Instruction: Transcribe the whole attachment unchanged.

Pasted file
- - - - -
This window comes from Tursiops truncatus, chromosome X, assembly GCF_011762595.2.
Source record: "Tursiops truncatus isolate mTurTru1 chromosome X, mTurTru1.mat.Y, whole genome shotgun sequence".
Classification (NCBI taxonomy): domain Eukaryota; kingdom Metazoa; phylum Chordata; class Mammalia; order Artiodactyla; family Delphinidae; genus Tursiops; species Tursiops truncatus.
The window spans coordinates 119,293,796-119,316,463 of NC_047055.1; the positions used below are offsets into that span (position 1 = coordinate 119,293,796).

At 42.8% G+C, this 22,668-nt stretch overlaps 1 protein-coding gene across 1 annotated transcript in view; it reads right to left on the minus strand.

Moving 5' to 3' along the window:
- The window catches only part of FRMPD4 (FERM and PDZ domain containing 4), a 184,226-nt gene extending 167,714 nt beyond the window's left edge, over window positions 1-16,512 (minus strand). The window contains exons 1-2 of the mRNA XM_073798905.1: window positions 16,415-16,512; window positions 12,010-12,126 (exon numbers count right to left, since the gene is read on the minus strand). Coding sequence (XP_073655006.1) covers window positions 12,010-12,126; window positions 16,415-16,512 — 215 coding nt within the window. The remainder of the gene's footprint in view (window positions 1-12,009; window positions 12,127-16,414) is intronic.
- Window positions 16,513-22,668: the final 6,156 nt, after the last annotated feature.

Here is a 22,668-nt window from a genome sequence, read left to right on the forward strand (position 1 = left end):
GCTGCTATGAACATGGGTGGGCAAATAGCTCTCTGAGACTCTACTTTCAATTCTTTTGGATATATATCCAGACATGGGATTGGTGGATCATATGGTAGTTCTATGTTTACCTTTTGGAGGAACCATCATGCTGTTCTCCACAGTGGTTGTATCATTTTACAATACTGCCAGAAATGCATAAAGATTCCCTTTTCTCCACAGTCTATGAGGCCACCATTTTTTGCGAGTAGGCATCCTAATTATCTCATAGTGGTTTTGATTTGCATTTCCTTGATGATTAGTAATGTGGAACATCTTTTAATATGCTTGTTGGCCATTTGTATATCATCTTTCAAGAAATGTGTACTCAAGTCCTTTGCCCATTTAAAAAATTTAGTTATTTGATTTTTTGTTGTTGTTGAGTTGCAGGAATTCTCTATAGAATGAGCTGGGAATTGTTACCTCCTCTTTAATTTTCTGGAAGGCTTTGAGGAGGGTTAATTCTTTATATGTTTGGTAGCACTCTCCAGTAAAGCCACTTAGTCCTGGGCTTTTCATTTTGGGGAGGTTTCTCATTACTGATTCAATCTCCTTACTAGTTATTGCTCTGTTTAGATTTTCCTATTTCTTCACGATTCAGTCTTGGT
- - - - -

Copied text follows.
This window comes from Tursiops truncatus, chromosome X, assembly GCF_011762595.2.
Source record: "Tursiops truncatus isolate mTurTru1 chromosome X, mTurTru1.mat.Y, whole genome shotgun sequence".
Classification (NCBI taxonomy): domain Eukaryota; kingdom Metazoa; phylum Chordata; class Mammalia; order Artiodactyla; family Delphinidae; genus Tursiops; species Tursiops truncatus.
The window spans coordinates 119,293,796-119,316,463 of NC_047055.1; the positions used below are offsets into that span (position 1 = coordinate 119,293,796).

At 42.8% G+C, this 22,668-nt stretch overlaps 1 protein-coding gene across 1 annotated transcript in view; it reads right to left on the minus strand.

Moving 5' to 3' along the window:
- The window catches only part of FRMPD4 (FERM and PDZ domain containing 4), a 184,226-nt gene extending 167,714 nt beyond the window's left edge, over window positions 1-16,512 (minus strand). The window contains exons 1-2 of the mRNA XM_073798905.1: window positions 16,415-16,512; window positions 12,010-12,126 (exon numbers count right to left, since the gene is read on the minus strand). Coding sequence (XP_073655006.1) covers window positions 12,010-12,126; window positions 16,415-16,512 — 215 coding nt within the window. The remainder of the gene's footprint in view (window positions 1-12,009; window positions 12,127-16,414) is intronic.
- Window positions 16,513-22,668: the final 6,156 nt, after the last annotated feature.

Here is a 22,668-nt window from a genome sequence, read left to right on the forward strand (position 1 = left end):
GCTGCTATGAACATGGGTGGGCAAATAGCTCTCTGAGACTCTACTTTCAATTCTTTTGGATATATATCCAGACATGGGATTGGTGGATCATATGGTAGTTCTATGTTTACCTTTTGGAGGAACCATCATGCTGTTCTCCACAGTGGTTGTATCATTTTACAATACTGCCAGAAATGCATAAAGATTCCCTTTTCTCCACAGTCTATGAGGCCACCATTTTTTGCGAGTAGGCATCCTAATTATCTCATAGTGGTTTTGATTTGCATTTCCTTGATGATTAGTAATGTGGAACATCTTTTAATATGCTTGTTGGCCATTTGTATATCATCTTTCAAGAAATGTGTACTCAAGTCCTTTGCCCATTTAAAAAATTTAGTTATTTGATTTTTTGTTGTTGTTGAGTTGCAGGAATTCTCTATAGAATGAGCTGGGAATTGTTACCTCCTCTTTAATTTTCTGGAAGGCTTTGAGGAGGGTTAATTCTTTATATGTTTGGTAGCACTCTCCAGTAAAGCCACTTAGTCCTGGGCTTTTCATTTTGGGGAGGTTTCTCATTACTGATTCAATCTCCTTACTAGTTATTGCTCTGTTTAGATTTTCCTATTTCTTCACGATTCAGTCTTGGT